Thursday, January 10, 2013

Listen to the Amazing Leadership Coming from the Treaty Keepers

Go ahead and skip the introduction blog entries I've written to each of the excerpts from the Chiefs' Forum on Treaty Implementation linked below. Get to the good  stuff. Listen to the keepers of treaty explain what we need to do going forward.  I'm looking forward to walking in solidarity tomorrow in Fort Qu'Appelle in support of the historic meetings in Ottawa. -- Sheena
AJ Felix Opening Comments
"At the Treaty negotiations the white man sat there and our people, our grandfathers and grandmothers, sat there and they agreed that they would share the land. They knew they could not sell the land as they could not sell their Mom or a piece of their Mom. The agreement was of sharing the lands and resources, not selling or giving up our rights. That agreement made the Treaty Indian but also made the Treaty white man, both with equal responsibilities and benefits. The Creator was the third person at that Treaty-making that witnessed and heard the agreement."

Dan Bellegarde Overview of Forum

"We will look at how the Inherent right to self-determination, which includes self-government, impacts on Treaty implementation. As you know, the Indian Act has replaced self-government for 145 years and we may need to once again be self-governing peoples if we wish to implement Treaty to its fullest."

Interim Chief Morley Watson Welcoming Remarks

"Governments and First Nations Leadership must come together and agree on immediate steps for action. Reviewing the barriers, such as the Indian Act, that get in the way of First Nations governance and unlocking the economic potential of First Nations should be on the list. Phasing out the Indian Act without First Nations involvement is not our agenda. It is up to First Nations citizens to assess this obstacle to effective, prosperous governance, to provide us with an opportunity to renew our commitment, to reaffirm our sacred vows to the generations that came before us and to bravely dare to believe that “Treaty trumps policy.”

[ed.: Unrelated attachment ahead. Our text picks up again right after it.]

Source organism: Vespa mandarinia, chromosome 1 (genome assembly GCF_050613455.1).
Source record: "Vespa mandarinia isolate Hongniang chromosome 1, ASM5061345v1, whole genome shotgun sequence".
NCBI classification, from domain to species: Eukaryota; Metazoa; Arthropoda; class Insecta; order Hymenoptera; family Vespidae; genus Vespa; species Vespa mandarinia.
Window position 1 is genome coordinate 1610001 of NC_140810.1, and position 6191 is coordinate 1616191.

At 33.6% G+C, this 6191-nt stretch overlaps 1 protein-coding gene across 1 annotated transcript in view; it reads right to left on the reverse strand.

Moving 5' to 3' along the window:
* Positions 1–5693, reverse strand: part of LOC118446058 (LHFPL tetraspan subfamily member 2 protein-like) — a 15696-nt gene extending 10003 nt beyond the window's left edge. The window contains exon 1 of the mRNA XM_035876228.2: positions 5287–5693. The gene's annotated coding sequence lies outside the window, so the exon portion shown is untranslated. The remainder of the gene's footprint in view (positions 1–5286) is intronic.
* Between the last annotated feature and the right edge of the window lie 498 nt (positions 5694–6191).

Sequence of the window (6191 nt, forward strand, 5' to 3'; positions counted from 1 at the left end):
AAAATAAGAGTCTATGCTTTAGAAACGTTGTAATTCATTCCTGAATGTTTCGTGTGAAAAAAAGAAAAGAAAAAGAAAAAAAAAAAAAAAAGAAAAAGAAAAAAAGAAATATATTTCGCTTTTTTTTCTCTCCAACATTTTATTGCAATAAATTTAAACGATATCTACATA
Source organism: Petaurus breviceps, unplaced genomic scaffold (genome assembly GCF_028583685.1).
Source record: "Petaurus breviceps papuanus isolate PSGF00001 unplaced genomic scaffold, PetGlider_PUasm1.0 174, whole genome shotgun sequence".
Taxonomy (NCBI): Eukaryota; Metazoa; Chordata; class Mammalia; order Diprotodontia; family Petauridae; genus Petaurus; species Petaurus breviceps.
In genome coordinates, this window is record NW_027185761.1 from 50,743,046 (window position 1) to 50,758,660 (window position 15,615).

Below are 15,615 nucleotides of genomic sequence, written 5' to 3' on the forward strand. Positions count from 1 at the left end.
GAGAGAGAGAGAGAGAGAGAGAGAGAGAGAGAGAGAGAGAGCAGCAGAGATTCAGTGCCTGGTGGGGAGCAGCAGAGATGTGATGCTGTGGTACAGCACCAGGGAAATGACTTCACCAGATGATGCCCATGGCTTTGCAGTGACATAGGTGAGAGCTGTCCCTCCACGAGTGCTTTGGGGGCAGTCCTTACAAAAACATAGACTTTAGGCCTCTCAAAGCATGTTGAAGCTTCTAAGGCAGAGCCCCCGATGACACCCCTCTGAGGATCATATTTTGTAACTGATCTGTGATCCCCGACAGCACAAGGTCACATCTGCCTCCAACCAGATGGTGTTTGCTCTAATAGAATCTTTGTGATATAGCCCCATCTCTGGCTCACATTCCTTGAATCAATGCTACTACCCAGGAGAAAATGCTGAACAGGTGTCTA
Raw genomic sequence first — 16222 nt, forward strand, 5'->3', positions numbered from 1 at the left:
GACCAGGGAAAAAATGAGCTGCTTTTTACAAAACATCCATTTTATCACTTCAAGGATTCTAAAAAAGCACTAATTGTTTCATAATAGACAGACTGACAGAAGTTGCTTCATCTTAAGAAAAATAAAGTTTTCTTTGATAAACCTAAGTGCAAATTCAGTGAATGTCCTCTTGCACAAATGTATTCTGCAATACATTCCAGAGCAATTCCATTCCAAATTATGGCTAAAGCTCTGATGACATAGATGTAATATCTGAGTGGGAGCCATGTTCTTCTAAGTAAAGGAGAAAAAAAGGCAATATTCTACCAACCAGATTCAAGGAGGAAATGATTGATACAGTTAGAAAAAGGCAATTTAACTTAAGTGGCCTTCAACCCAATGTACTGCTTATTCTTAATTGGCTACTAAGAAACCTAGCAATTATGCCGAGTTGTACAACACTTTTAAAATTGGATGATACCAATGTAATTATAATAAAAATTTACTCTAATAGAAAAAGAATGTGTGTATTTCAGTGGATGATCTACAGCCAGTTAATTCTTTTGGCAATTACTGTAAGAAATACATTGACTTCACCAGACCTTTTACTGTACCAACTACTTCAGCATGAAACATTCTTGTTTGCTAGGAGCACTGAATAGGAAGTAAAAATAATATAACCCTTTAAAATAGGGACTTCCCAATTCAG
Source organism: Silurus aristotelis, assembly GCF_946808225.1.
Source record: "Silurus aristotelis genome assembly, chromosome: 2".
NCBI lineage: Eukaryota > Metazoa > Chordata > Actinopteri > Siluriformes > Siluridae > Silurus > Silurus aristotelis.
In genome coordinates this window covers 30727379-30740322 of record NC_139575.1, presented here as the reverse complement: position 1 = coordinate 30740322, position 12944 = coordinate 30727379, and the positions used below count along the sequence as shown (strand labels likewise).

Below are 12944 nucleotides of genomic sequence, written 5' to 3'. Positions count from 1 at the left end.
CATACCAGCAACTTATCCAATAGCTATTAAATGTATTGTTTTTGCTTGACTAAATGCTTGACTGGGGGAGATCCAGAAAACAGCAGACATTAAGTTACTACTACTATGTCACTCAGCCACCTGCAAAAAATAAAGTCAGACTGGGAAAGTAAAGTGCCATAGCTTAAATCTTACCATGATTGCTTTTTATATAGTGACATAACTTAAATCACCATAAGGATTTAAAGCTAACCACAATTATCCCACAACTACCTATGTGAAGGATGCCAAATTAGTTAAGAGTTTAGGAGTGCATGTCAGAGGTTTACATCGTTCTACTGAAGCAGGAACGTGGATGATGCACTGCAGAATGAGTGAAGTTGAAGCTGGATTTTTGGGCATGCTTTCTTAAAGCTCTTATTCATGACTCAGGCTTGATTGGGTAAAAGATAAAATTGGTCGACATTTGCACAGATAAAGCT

Bill McKnight Commissioner Office of the Treaty Commissioner

"The OTC is an independent body created by the Federation of Saskatchewan Indian Nations (the FSIN) and the Government of Canada (the Crown) with the Government of Saskatchewan as an observer. Therefore, please note, the scope of the Office is limited to the Province of Saskatchewan. The Office of the Treaty Commissioner is about fostering dialogue, and promoting change and prosperity for First Nations people and all Canadians through Treaty implementation. Its mandate is to be an advocate of the Treaties.

Chief Wallace Fox History of Treaty Relations

"I heard these stories of the Treaty promises the Elders told me. As I get older it bothers me to have to face up to the things that could happen for our children and grandchildren. I have reached the age of conscientious-ness and I am worried about the future as I also had problems in my youth.